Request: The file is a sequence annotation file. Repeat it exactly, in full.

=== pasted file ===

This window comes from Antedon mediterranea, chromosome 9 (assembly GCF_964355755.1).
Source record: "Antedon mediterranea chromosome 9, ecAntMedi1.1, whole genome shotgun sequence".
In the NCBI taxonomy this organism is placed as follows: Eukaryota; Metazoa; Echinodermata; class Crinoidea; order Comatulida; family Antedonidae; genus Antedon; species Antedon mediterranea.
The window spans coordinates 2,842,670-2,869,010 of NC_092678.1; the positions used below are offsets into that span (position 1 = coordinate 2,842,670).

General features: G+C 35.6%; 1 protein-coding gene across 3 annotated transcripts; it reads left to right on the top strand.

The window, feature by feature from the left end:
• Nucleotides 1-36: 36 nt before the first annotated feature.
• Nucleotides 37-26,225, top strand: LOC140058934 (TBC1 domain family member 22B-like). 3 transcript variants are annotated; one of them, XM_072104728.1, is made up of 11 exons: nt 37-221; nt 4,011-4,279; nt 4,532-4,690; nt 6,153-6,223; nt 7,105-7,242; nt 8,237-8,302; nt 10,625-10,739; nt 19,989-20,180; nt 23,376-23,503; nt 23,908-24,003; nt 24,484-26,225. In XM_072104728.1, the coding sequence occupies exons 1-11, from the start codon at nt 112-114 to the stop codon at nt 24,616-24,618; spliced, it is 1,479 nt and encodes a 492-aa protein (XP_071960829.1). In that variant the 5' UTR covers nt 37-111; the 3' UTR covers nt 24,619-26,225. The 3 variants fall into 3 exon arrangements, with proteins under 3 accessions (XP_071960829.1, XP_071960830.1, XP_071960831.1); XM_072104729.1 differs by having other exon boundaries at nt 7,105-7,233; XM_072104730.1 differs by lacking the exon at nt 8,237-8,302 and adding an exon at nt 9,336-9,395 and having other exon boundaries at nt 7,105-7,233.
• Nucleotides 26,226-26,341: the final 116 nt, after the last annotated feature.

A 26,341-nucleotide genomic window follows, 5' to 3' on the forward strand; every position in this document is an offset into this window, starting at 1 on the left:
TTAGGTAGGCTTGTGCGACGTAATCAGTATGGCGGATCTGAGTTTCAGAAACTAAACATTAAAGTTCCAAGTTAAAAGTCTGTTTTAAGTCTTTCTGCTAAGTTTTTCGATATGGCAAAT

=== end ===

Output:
This window comes from Antedon mediterranea, chromosome 9 (assembly GCF_964355755.1).
Source record: "Antedon mediterranea chromosome 9, ecAntMedi1.1, whole genome shotgun sequence".
In the NCBI taxonomy this organism is placed as follows: Eukaryota; Metazoa; Echinodermata; class Crinoidea; order Comatulida; family Antedonidae; genus Antedon; species Antedon mediterranea.
The window spans coordinates 2,842,670-2,869,010 of NC_092678.1; the positions used below are offsets into that span (position 1 = coordinate 2,842,670).

General features: G+C 35.6%; 1 protein-coding gene across 3 annotated transcripts; it reads left to right on the top strand.

The window, feature by feature from the left end:
• Nucleotides 1-36: 36 nt before the first annotated feature.
• Nucleotides 37-26,225, top strand: LOC140058934 (TBC1 domain family member 22B-like). 3 transcript variants are annotated; one of them, XM_072104728.1, is made up of 11 exons: nt 37-221; nt 4,011-4,279; nt 4,532-4,690; nt 6,153-6,223; nt 7,105-7,242; nt 8,237-8,302; nt 10,625-10,739; nt 19,989-20,180; nt 23,376-23,503; nt 23,908-24,003; nt 24,484-26,225. In XM_072104728.1, the coding sequence occupies exons 1-11, from the start codon at nt 112-114 to the stop codon at nt 24,616-24,618; spliced, it is 1,479 nt and encodes a 492-aa protein (XP_071960829.1). In that variant the 5' UTR covers nt 37-111; the 3' UTR covers nt 24,619-26,225. The 3 variants fall into 3 exon arrangements, with proteins under 3 accessions (XP_071960829.1, XP_071960830.1, XP_071960831.1); XM_072104729.1 differs by having other exon boundaries at nt 7,105-7,233; XM_072104730.1 differs by lacking the exon at nt 8,237-8,302 and adding an exon at nt 9,336-9,395 and having other exon boundaries at nt 7,105-7,233.
• Nucleotides 26,226-26,341: the final 116 nt, after the last annotated feature.

A 26,341-nucleotide genomic window follows, 5' to 3' on the forward strand; every position in this document is an offset into this window, starting at 1 on the left:
TTAGGTAGGCTTGTGCGACGTAATCAGTATGGCGGATCTGAGTTTCAGAAACTAAACATTAAAGTTCCAAGTTAAAAGTCTGTTTTAAGTCTTTCTGCTAAGTTTTTCGATATGGCAAAT